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Nicolas Sarkozy

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France: Mr Normal Takes Charge

24 April 2012

France: Mr Normal Takes Charge

By Gwynne Dyer

“My true adversary does not have a name, a face or a party,” said Francois Hollande, France’s next president. “He never puts forth his candidacy, but nevertheless he governs. My true adversary is the world of finance.”

No other leader of a major power would dare say such a thing. If Hollande, who will be France’s first Socialist president in 17 years, simply defies “the markets”, they will certainly punish him and France severely. However, it remains to be seen how he plays his hand.

Hollande still has one hurdle to cross before he is officially president-elect, but he beat the incumbent president, Nicolas Sarkozy, even in the first round of voting last Sunday, when ten candidates were running. In the run-off vote on 6 May, the polls predict that he will trounce Sarkozy by a margin of 14-16 percent.

Hollande is a shoo-in because in the second round his centre-left party will collect almost all the votes of parties to the left of the Socialists, and also most of the votes of the centrist candidates. Sarkozy leads a centre-right party, but he has to pretend to be much harder right than he is for much the same reasons as Republican presidential candidate Mitt Romney in the United States.

If Sarkozy does not spout anti-immigrant, anti-Muslim rhetoric, he will not even win over the 18 percent of French voters who backed the far-right National Front last Sunday. If he does talk like that, he will lose the swing voters in the centre – and he may still not get the endorsement of National Front leader Marine Le Pen, who reckons that if Sarkozy loses the presidency his party will disintegrate, making her own party the dominant force on the right.

So it will be President Hollande, who recently said that “if the markets are worried (by my policies), I will tell them here and now that I will leave them with no space to act.” Tough words, but what does “no space to act” actually mean? Does it mean anything at all? The markets don’t think so, which is why they did not go into meltdown as soon as Hollande’s election became a certainty.

Hollande is certainly tougher and smarter than the “Mr Normal” who he claims to be. His calm, modest manner presents a striking contrast to the hyperactivity, bad temper and sheer bling of Nicolas Sarkozy, but he graduated from France’s most respected post-graduate school for high flyers, the Ecole Nationale d’Administration, and he has been in politics for more than thirty years.

For over a decade he was the leader of the famously fractious Socialist Party, and was nicknamed “Meccano-builder” for his ability to bridge the endless personal and ideological disputes, a process he once likened to picking up dog turds. And he has not promised French voters the moon.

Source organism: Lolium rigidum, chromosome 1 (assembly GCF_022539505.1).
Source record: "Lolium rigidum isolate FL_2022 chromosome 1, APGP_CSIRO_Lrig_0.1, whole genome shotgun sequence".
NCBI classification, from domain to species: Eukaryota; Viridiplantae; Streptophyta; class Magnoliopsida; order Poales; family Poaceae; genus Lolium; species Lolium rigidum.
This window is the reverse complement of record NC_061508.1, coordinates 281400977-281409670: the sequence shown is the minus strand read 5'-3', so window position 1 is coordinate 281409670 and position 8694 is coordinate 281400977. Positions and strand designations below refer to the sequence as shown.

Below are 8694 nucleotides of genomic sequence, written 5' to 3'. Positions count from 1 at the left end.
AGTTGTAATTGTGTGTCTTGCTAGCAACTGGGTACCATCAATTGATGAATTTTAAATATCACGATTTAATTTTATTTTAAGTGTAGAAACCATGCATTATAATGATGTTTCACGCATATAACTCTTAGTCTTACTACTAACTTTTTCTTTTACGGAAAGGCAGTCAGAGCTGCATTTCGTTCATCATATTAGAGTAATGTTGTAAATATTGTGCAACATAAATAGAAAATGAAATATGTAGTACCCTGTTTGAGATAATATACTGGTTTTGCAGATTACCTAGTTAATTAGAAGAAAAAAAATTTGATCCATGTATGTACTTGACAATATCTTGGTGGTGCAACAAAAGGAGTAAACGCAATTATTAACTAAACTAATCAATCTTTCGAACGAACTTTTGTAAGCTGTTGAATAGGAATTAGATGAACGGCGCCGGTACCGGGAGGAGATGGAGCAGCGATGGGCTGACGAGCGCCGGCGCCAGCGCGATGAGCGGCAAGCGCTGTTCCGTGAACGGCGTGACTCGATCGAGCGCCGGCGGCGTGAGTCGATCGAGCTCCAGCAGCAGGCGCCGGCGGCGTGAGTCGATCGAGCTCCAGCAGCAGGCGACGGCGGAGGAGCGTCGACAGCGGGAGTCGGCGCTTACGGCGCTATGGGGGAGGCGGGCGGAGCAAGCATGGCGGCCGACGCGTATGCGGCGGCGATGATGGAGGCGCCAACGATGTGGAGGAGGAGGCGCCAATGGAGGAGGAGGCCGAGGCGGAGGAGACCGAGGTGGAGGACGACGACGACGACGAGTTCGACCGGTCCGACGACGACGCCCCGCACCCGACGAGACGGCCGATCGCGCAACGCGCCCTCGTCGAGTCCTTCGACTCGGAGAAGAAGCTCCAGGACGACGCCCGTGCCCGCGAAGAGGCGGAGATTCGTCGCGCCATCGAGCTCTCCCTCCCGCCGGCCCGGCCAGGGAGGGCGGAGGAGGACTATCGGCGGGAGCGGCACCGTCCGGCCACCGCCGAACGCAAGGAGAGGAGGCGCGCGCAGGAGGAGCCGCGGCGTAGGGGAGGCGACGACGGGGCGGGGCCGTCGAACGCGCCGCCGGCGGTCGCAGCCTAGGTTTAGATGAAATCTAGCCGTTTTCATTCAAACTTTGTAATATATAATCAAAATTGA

What Hollande has actually promised is slightly less austerity than Sarkozy. He will balance the French budget by 2017, rather than 2016. For symbolism’s sake he will introduce a new 75 percent income tax band for people who earn more than a million euros, but he understands that bringing the budget deficit under control must be accomplished mainly by cutting spending, not raising taxes.

The markets will not have it any other way, and they have France in a corner. In order to cover the interest on its existing debt plus this year’s budget deficit, France must borrow almost one-fifth of its entire Gross Domestic Product this year, and the same again next year. Most of that enormous sum must be borrowed from foreign lenders, so Hollande cannot afford to frighten them by radically changing the austerity policy he inherits from Sarkozy.

He says what he must to get elected, but in office Mr Normal is likely to conduct business as usual – or at least, that is what the markets think. It may be too simplistic a view. Hollande doesn’t agree with the current European orthodoxy, because it has put the eurozone (the 17 out of 27 European Union members that use the euro “single currency”) into an economic death-spiral.

Germany’s huge and healthy economy gives it the whip-hand in the eurozone. Berlin insists on savage austerity measures by EU member governments to bring their budgets back into balance, but if the austerity is so extreme that it kills economic growth, then the budgets will never balance. Hollande argues that growth, especially in the form of big infrastructure projects, must be stimulated by easier credit even while budgets are still in deficit.

Many European leaders agree, as do outside observers like Nobel Prize-winning economist Paul Krugman, who said recently that Europe would “commit suicide” if it did not add reflationary policies to strict budget discipline. Hollande will not start printing money right away, because the euro means he cannot, but he is certainly going to argue for “quantitative easing” (as we now call reflation).

Without openly defying Berlin, he is likely to become a rallying point for Europeans (and there are a great many of them) who believe that the eurozone will never solve its crisis without economic growth in other countries besides Germany. “Change in France will allow Europe to shift direction,” he says. He may be right.